Customer Service Training
Given that a moderate improvement in the customer experience would impact the revenue of a typical $1 billion company by an average of $775 million over three years, companies today are increasingly committed to moving beyond customer service to customer centricity. In order to do so successfully, training will be critical. From online customer service training for those in customer-facing positions to company-wide customer centricity training, the goal will be to give employees and leaders the skills and tools they need to put the customer experience at the heart of all their decisions and actions.

Diversity and Inclusion Training
72% of surveyed organizations today are putting a conscious focus on creating a culture of diversity and inclusion, which requires intentionally changing the mindset and behavior of employees at every level of the organization. By doing so, organizations can create an environment where everyone walks in every day feeling they truly belong there and can be their authentic selves. To make this a reality, online diversity and inclusion training is one part of a greater strategy. Done well, it can provide knowledge, encourage conversations, and create connections, which are all essential to building a truly inclusive workplace.

Many of these popular virtual learning topics — leadership, safety, sales, customer service, skills, and diversity — can be addressed through a virtual learning solution that utilizes the power of experiential learning to build conviction and create real behavior change.

Chapter 5
What to Look for In a Virtual Training and Development Partner

One of the most important factors to consider when selecting a partner is whether their capabilities align with your business goals. If a potential partner doesn’t have the right level of experience, has never operated in your field before, or strictly delivers off-the-shelf products that do not match your needs, it’s better to know before you make an investment. Here are the key things to look for when choosing a virtual training partner.

An effective virtual learning program or initiative should be designed with you, not for you. The needs of your learners and business are unique, and so to make it as relevant as possible it is essential to prioritize working with a provider who is willing to work in partnership with you and your team. By doing this, your provider can deliver against your reality and specific needs, as to create real behavior change.

Proven Track Record
When hiring an external partner to provide a virtual learning solution, it is important to know why you should trust them with your learners, your reputation, and your organization’s investment. So although they may not be able to disclose client names for privacy reasons, your partner of choice should provide examples of their work and speak to the work they have done with their clients, even without mentioning a specific name.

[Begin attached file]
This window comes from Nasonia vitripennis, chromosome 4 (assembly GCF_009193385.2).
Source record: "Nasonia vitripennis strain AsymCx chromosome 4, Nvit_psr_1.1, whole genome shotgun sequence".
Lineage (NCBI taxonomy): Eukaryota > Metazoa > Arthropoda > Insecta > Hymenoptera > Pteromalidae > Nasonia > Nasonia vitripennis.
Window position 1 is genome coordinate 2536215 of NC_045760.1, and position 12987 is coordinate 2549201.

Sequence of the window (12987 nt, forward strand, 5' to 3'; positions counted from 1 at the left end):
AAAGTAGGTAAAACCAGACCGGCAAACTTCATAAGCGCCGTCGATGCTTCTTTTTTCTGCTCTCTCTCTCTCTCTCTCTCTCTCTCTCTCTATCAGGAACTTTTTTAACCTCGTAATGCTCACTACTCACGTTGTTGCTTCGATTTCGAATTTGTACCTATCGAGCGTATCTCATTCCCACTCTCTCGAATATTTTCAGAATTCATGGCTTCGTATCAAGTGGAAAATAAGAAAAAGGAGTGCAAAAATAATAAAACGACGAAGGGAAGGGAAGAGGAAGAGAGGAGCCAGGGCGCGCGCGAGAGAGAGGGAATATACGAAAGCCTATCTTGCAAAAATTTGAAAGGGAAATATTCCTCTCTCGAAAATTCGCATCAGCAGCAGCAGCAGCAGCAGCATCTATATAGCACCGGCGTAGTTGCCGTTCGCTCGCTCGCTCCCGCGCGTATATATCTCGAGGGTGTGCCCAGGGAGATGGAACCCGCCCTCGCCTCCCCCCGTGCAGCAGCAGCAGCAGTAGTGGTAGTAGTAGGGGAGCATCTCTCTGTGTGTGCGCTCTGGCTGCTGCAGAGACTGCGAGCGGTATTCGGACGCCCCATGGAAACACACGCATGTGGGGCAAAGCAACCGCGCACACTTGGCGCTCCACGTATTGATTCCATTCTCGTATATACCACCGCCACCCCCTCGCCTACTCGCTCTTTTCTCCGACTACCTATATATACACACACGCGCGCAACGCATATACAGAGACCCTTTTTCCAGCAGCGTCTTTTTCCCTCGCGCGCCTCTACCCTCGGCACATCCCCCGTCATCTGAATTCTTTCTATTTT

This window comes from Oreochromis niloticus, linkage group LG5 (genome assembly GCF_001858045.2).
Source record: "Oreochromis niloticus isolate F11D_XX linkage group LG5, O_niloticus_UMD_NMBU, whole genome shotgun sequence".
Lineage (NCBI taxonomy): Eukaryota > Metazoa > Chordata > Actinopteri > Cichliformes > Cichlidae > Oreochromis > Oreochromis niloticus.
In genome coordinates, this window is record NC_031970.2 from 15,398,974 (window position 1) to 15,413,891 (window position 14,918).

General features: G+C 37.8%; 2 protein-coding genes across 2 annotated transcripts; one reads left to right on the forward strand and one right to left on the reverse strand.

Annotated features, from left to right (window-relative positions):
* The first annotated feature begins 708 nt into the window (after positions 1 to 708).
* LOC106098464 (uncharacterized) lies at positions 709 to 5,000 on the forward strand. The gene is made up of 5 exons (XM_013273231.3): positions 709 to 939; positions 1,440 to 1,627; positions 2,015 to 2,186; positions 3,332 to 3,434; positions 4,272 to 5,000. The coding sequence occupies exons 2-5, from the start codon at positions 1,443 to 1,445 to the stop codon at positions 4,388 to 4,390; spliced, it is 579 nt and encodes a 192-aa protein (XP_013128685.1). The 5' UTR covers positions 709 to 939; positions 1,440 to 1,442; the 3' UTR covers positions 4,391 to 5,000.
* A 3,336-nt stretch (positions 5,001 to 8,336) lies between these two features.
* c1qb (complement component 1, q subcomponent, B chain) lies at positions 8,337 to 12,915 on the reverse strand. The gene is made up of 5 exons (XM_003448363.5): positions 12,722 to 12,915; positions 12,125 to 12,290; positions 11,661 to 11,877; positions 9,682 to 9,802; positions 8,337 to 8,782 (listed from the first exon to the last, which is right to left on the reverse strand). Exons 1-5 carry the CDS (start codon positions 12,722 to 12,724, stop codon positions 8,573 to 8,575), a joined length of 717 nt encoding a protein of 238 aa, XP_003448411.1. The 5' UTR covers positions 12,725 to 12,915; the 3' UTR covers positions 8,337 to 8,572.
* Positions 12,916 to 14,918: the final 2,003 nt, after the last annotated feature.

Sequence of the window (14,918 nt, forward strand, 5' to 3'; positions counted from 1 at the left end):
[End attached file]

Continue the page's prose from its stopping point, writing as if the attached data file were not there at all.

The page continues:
Consultation Services and Rollout Support
Implementing virtual learning can be exciting, though it is imperative to your success that you do not rush into it. Time taken upfront to understand key challenges, determine the competencies or behaviors that need immediate attention, and to get alignment on the strategic direction, can multiply the impact of your efforts. It is in the best interest of your provider to provide you with the tools and necessary support to accomplish these things, as it will help them craft your perfect solution.

Proven Methodology
Methodology has a significant impact on the success of virtual learning. Many eLearning providers tend to simply provide knowledge by having learners read, watch, or listen, thereby turning training into a purely intellectual activity. While important, other methodologies, such as experiential learning, will go beyond knowledge transfer to build conviction in learners to change their behavior. This is done through interactive and immersive activities that mimic the challenges of the real world while being masked by fun and captivating metaphors. This makes the learning experience fun, engaging, and with the help of a debrief to tie it all together, relevant for everyday application.

Customizing training content, whether delivered in-class or virtually, builds the relevance necessary to engage your audience and inspire them to change their behaviors. Learners will often recognize the time and effort put into virtual training that looks, feels, and sounds like their organization. Therefore, the ideal virtual learning provider will encourage rebranding the materials or adding internal language to the discussion.

Chapter 6
Implementing Virtual Learning That Truly Changes Behavior

Maximizing the success of virtual learning takes more than logging into an online classroom and hoping employees know how to apply the knowledge to change their behavior and improve results. Rather it requires thorough preparation, alignment, and a trusted training partner who can support your needs from beginning to end. At Eagle’s Flight, we understand how to design and deliver training programs that change employees’ hearts and minds, resulting in lasting behavior change. After 30+ years of using experiential learning in the classroom, we have brought the methodology to the virtual classroom with the help of Howspace and their AI-powered learning platform. The result is a virtual learning solution that helps individuals make direct connections between their actions and their desired performance outcomes, resulting in better performance.

Wondering what a partnership with the Eagle's
Flight team could mean for your training and
development goals?